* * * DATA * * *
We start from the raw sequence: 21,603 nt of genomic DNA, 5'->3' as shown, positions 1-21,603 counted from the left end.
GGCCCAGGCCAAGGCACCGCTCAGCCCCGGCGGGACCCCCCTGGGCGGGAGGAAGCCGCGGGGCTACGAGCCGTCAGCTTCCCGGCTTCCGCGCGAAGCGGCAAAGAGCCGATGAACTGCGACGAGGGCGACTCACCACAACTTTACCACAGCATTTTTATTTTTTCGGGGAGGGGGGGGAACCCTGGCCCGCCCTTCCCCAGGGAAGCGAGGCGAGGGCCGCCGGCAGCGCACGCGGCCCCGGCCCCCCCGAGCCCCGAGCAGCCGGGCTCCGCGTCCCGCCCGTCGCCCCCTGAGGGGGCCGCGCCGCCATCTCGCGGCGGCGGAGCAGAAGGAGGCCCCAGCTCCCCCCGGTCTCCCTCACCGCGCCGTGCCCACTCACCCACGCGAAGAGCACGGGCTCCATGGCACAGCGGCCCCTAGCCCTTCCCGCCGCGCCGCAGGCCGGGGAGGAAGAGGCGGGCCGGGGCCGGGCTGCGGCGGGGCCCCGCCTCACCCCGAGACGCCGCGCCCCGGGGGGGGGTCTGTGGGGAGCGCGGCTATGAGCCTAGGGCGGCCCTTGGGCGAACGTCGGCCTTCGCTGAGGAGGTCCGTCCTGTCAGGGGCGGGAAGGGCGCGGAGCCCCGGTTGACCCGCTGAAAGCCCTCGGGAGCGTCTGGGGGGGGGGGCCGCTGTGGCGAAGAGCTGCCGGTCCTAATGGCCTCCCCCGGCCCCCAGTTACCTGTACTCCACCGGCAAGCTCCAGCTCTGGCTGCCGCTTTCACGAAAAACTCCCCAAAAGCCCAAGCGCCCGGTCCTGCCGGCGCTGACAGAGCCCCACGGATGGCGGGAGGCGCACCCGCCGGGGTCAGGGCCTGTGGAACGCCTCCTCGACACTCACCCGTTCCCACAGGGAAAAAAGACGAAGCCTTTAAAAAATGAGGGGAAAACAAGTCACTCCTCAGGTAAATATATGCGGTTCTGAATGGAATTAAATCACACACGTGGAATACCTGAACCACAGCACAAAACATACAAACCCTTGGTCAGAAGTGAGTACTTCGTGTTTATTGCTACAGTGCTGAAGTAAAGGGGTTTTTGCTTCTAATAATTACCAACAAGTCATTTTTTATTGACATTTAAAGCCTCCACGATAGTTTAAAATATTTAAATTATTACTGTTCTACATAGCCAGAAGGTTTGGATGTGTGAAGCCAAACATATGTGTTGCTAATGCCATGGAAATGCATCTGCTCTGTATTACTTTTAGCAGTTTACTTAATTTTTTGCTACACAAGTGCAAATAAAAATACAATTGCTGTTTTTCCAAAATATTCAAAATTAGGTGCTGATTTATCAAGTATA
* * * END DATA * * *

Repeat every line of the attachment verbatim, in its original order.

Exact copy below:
We start from the raw sequence: 21,603 nt of genomic DNA, 5'->3' as shown, positions 1-21,603 counted from the left end.
GGCCCAGGCCAAGGCACCGCTCAGCCCCGGCGGGACCCCCCTGGGCGGGAGGAAGCCGCGGGGCTACGAGCCGTCAGCTTCCCGGCTTCCGCGCGAAGCGGCAAAGAGCCGATGAACTGCGACGAGGGCGACTCACCACAACTTTACCACAGCATTTTTATTTTTTCGGGGAGGGGGGGGAACCCTGGCCCGCCCTTCCCCAGGGAAGCGAGGCGAGGGCCGCCGGCAGCGCACGCGGCCCCGGCCCCCCCGAGCCCCGAGCAGCCGGGCTCCGCGTCCCGCCCGTCGCCCCCTGAGGGGGCCGCGCCGCCATCTCGCGGCGGCGGAGCAGAAGGAGGCCCCAGCTCCCCCCGGTCTCCCTCACCGCGCCGTGCCCACTCACCCACGCGAAGAGCACGGGCTCCATGGCACAGCGGCCCCTAGCCCTTCCCGCCGCGCCGCAGGCCGGGGAGGAAGAGGCGGGCCGGGGCCGGGCTGCGGCGGGGCCCCGCCTCACCCCGAGACGCCGCGCCCCGGGGGGGGGTCTGTGGGGAGCGCGGCTATGAGCCTAGGGCGGCCCTTGGGCGAACGTCGGCCTTCGCTGAGGAGGTCCGTCCTGTCAGGGGCGGGAAGGGCGCGGAGCCCCGGTTGACCCGCTGAAAGCCCTCGGGAGCGTCTGGGGGGGGGGGCCGCTGTGGCGAAGAGCTGCCGGTCCTAATGGCCTCCCCCGGCCCCCAGTTACCTGTACTCCACCGGCAAGCTCCAGCTCTGGCTGCCGCTTTCACGAAAAACTCCCCAAAAGCCCAAGCGCCCGGTCCTGCCGGCGCTGACAGAGCCCCACGGATGGCGGGAGGCGCACCCGCCGGGGTCAGGGCCTGTGGAACGCCTCCTCGACACTCACCCGTTCCCACAGGGAAAAAAGACGAAGCCTTTAAAAAATGAGGGGAAAACAAGTCACTCCTCAGGTAAATATATGCGGTTCTGAATGGAATTAAATCACACACGTGGAATACCTGAACCACAGCACAAAACATACAAACCCTTGGTCAGAAGTGAGTACTTCGTGTTTATTGCTACAGTGCTGAAGTAAAGGGGTTTTTGCTTCTAATAATTACCAACAAGTCATTTTTTATTGACATTTAAAGCCTCCACGATAGTTTAAAATATTTAAATTATTACTGTTCTACATAGCCAGAAGGTTTGGATGTGTGAAGCCAAACATATGTGTTGCTAATGCCATGGAAATGCATCTGCTCTGTATTACTTTTAGCAGTTTACTTAATTTTTTGCTACACAAGTGCAAATAAAAATACAATTGCTGTTTTTCCAAAATATTCAAAATTAGGTGCTGATTTATCAAGTATA